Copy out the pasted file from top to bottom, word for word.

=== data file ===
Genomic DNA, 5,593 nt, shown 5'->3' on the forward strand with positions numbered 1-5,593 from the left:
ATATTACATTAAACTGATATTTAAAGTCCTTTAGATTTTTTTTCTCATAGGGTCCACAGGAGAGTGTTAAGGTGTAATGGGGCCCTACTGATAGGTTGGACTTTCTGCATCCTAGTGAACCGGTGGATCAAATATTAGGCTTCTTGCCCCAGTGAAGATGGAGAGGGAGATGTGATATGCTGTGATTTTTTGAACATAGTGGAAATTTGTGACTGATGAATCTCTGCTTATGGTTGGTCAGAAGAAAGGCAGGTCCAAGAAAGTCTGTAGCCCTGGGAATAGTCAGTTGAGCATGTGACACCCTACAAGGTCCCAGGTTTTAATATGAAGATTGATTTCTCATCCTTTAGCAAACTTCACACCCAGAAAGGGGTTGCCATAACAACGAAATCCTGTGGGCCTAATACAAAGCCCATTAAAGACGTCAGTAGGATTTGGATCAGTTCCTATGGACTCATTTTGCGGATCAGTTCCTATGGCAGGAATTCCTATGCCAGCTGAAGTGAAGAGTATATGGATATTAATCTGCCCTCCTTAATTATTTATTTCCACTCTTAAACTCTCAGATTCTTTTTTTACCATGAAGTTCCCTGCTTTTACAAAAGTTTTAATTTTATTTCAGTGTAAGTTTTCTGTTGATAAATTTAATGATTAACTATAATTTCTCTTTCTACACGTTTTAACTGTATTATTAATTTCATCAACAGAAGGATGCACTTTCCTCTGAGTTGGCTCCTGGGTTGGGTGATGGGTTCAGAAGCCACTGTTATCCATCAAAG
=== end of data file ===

Genomic DNA, 5,593 nt, shown 5'->3' on the forward strand with positions numbered 1-5,593 from the left:
ATATTACATTAAACTGATATTTAAAGTCCTTTAGATTTTTTTTCTCATAGGGTCCACAGGAGAGTGTTAAGGTGTAATGGGGCCCTACTGATAGGTTGGACTTTCTGCATCCTAGTGAACCGGTGGATCAAATATTAGGCTTCTTGCCCCAGTGAAGATGGAGAGGGAGATGTGATATGCTGTGATTTTTTGAACATAGTGGAAATTTGTGACTGATGAATCTCTGCTTATGGTTGGTCAGAAGAAAGGCAGGTCCAAGAAAGTCTGTAGCCCTGGGAATAGTCAGTTGAGCATGTGACACCCTACAAGGTCCCAGGTTTTAATATGAAGATTGATTTCTCATCCTTTAGCAAACTTCACACCCAGAAAGGGGTTGCCATAACAACGAAATCCTGTGGGCCTAATACAAAGCCCATTAAAGACGTCAGTAGGATTTGGATCAGTTCCTATGGACTCATTTTGCGGATCAGTTCCTATGGCAGGAATTCCTATGCCAGCTGAAGTGAAGAGTATATGGATATTAATCTGCCCTCCTTAATTATTTATTTCCACTCTTAAACTCTCAGATTCTTTTTTTACCATGAAGTTCCCTGCTTTTACAAAAGTTTTAATTTTATTTCAGTGTAAGTTTTCTGTTGATAAATTTAATGATTAACTATAATTTCTCTTTCTACACGTTTTAACTGTATTATTAATTTCATCAACAGAAGGATGCACTTTCCTCTGAGTTGGCTCCTGGGTTGGGTGATGGGTTCAGAAGCCACTGTTATCCATCAAAG